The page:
March is National Women’s History Month, designated as such to honor the extraordinary achievements of American women. The month-long celebration recognizes the important contributions made by women through programs in schools, workplaces and communities.
Flint has no shortage of notable women in its history! The name McLaren may be well-known, but many people may not know that the health care system was named after a nurse. Read on for a bit of this woman’s history.
The first hospital in the nation to be named after a nurse, McLaren Flint is one of the few in the nation to be named after a woman, Margaret Eliza McLaren.
Born in 1888 in Kent, Ontario, Canada, McLaren lived a simple life, leaving school at 16 years old to help her mother work the family farm and raise her seven younger siblings. It wasn’t until the youngest of them entered school, when McLaren was 28, that she had the opportunity to pursue nursing. Leaving Canada for Detroit, she entered the Nurse’s Training School of Grace Hospital. She graduated with the highest honor in 1920 and spent two years of private duty nursing, refusing several hospital positions in Detroit because she felt she needed the experience of working as, what was considered at the time, a general duty nurse.
McLaren came to Flint in 1922, when she was offered the surgical supervisor position at Hurley Hospital. In the 1920s, there were very few women in leadership roles, and yet, McLaren excelled in her career beyond expectations, gaining respect from those she worked with for her standards of patient care.
In 1924, McLaren became the general superintendent of the Women’s Hospital, a 29-bed, community non-profit hospital on Lapeer Street in Flint. Four years later, after working tirelessly for approval, the Women’s Hospital Association gained full approval by the American Medical Association and the American College of Surgeons, largely thanks to McLaren. According to the Genesee Regional Women’s Hall of Fame, McLaren “went on to become the public face of the planning and fundraising campaign for the new hospital facility, helping to raise exceptional funding for the project.” McLaren led the planning and fundraising of $2 million dollars, a terrific accomplishment. The new Women’s Hospital, a 243-bed facility, broke ground in 1949 and opened in 1951.
During her time in Flint, she was a very active in the medical community, serving as a member of the Flint District Nurses Association, The Michigan Hospital Association, The Michigan Nurses Association, and the American Hospital Association. She was also a member and two-term president of the Zonta Club of Flint, an organization chartered in 1923 and dedicated to “empowering women through service and advocacy.”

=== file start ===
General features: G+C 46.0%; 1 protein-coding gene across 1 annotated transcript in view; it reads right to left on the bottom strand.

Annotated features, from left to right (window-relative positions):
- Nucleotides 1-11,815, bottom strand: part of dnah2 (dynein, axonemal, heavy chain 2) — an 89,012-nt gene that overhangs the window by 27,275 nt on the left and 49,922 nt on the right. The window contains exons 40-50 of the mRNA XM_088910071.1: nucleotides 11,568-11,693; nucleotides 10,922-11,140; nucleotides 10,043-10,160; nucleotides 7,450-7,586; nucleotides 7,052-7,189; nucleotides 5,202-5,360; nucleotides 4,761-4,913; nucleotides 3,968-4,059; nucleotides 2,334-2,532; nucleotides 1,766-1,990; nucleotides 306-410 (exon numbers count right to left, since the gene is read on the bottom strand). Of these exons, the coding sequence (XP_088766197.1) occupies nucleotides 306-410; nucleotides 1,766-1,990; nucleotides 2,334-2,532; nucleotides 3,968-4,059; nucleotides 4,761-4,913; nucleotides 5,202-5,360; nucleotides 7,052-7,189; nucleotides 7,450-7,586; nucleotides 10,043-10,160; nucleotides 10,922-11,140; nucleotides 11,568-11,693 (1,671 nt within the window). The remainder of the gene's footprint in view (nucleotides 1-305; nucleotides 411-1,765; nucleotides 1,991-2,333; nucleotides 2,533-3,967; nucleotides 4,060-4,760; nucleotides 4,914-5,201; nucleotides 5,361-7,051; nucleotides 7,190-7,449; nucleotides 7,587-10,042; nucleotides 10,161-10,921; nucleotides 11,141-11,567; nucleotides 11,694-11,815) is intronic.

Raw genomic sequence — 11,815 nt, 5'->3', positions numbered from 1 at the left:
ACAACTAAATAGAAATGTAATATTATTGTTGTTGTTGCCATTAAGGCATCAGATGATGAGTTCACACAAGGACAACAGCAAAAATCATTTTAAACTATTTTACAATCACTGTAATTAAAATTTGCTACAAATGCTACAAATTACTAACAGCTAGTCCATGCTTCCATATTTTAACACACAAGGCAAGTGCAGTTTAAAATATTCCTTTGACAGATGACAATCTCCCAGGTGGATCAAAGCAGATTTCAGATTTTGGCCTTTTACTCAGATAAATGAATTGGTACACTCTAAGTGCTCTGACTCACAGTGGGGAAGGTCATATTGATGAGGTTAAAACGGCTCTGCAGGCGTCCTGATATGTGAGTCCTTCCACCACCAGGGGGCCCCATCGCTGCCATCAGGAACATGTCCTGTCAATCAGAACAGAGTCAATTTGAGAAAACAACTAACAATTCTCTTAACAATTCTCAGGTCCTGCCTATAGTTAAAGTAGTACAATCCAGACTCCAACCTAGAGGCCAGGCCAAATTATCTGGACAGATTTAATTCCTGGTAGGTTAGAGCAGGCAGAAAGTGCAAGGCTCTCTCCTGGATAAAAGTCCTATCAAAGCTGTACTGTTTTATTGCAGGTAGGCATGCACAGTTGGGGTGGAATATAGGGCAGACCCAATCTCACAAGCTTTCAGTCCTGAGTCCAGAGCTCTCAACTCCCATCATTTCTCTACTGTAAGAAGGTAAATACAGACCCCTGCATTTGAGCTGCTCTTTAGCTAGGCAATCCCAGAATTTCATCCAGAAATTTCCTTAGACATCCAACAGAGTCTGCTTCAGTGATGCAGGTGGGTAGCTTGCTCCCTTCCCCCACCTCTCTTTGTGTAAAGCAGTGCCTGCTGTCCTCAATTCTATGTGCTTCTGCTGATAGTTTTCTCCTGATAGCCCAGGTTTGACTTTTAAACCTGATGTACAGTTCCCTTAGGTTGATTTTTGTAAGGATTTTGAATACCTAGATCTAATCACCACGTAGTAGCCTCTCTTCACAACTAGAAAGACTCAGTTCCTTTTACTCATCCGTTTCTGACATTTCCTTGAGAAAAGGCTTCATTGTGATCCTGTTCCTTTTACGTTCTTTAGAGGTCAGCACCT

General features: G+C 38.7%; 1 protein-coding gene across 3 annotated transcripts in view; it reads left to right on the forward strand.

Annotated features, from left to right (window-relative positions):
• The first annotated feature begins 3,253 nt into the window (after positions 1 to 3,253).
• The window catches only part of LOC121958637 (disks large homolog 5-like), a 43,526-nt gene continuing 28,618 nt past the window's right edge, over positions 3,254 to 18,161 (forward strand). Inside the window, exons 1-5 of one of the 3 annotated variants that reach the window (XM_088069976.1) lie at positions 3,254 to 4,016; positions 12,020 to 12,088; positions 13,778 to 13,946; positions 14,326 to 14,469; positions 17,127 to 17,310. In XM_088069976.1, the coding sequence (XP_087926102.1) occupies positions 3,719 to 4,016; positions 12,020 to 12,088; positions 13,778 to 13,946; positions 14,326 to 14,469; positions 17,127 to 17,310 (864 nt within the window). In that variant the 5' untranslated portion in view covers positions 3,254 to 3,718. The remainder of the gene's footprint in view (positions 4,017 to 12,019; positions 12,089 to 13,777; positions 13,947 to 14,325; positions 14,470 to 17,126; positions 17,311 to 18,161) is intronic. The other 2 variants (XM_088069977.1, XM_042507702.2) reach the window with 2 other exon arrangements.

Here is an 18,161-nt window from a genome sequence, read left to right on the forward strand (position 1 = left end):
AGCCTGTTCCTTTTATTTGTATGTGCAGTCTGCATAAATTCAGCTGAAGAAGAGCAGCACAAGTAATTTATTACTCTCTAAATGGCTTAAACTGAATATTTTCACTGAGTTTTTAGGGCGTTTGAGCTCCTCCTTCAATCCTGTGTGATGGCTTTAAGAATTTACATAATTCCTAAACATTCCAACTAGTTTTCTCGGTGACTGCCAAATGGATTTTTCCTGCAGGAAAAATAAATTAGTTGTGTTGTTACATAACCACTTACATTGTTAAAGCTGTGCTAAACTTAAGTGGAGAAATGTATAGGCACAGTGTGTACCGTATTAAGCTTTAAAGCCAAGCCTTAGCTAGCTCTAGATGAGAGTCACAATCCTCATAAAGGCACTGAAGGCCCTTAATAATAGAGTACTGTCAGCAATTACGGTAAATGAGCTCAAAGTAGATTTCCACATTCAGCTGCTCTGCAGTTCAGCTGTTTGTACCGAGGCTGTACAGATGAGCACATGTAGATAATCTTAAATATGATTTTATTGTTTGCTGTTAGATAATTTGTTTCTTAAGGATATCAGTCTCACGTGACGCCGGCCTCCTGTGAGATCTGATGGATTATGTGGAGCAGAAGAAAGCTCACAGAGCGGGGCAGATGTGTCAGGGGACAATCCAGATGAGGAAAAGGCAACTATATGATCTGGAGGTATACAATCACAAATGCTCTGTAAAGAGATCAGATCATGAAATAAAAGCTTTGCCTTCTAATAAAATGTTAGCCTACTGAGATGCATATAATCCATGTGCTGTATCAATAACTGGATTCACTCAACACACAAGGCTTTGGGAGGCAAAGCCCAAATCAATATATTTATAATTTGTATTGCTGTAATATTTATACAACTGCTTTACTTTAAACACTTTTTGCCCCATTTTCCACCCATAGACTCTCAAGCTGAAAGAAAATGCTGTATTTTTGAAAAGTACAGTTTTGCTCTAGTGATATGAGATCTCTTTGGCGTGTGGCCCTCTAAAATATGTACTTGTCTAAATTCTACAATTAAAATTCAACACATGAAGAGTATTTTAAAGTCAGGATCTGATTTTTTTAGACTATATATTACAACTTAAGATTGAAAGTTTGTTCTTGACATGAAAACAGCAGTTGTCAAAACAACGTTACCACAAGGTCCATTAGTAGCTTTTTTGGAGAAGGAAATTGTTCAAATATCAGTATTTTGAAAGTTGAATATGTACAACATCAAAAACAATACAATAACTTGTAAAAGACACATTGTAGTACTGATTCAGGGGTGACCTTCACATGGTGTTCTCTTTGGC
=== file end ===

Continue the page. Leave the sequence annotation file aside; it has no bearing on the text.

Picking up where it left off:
Margaret McLaren died in 1979, but her name and the legacy of her work for the medical community lives on.
Information from The Bulletin (1951), a publication of the Genesee County Medical Society.
Flint’s Health Care Pioneers
In1916, Lucy M. Elliot, MD, arrived in Flint and set up a practice in the Dryden Building in Downtown Flint. A native of Philadelphia, PA, the young doctor was a graduate of the University of Michigan Medical School. At the same time, a young nurse, Lillian Girard, came to Flint to visit friends and observe the medical practices in Flint. The Massachusetts native had graduated with Elliot and worked with her at Memorial Hospital in Worcester, MA. Both women were struck by the lack of medical care in Flint, especially for women and children.
While Flint was in the midst of an industrial revolution, one area that had not grown with the population was the access to medical care. In 1913, 89 of 1,000 babies died at birth in Flint.
The two women had discussed the need for better obstetrical care with many other members of the Flint medical community, and in 1917, they opened the ten-room Elliot-Girard Maternity Hospital at 808 Harrison Street. Elliot and Gerard had a philosophy on health care “good care at a low cost.” No women or children were turned away, and the hospital would accept any amount of payment a person could make.
In 1919, the hospital was in financial difficulty. A group of concerned businessmen got together and decided that it should become a non-profit organization controlled by a Board of Trustees, and was to be re-named Women’s Hospital. Dr. Elliott would be in charge of all medical personnel and major medical decisions. Nurse Girard decided not to stay on at the hospital.
Later that year, a larger facility was procured at 1900 Lapeer Street, remodeled and opened with 29 beds in June, 1923. The next year, a nurse whose name would later be immortalized in Flint health care would begin her career at Women’s Hospital: Margaret E. McLaren, RN.
Photos Provided by Mclaren Flint